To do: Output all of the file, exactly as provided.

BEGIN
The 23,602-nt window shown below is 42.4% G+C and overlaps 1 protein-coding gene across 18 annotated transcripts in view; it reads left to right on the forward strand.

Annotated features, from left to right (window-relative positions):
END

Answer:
The 23,602-nt window shown below is 42.4% G+C and overlaps 1 protein-coding gene across 18 annotated transcripts in view; it reads left to right on the forward strand.

Annotated features, from left to right (window-relative positions):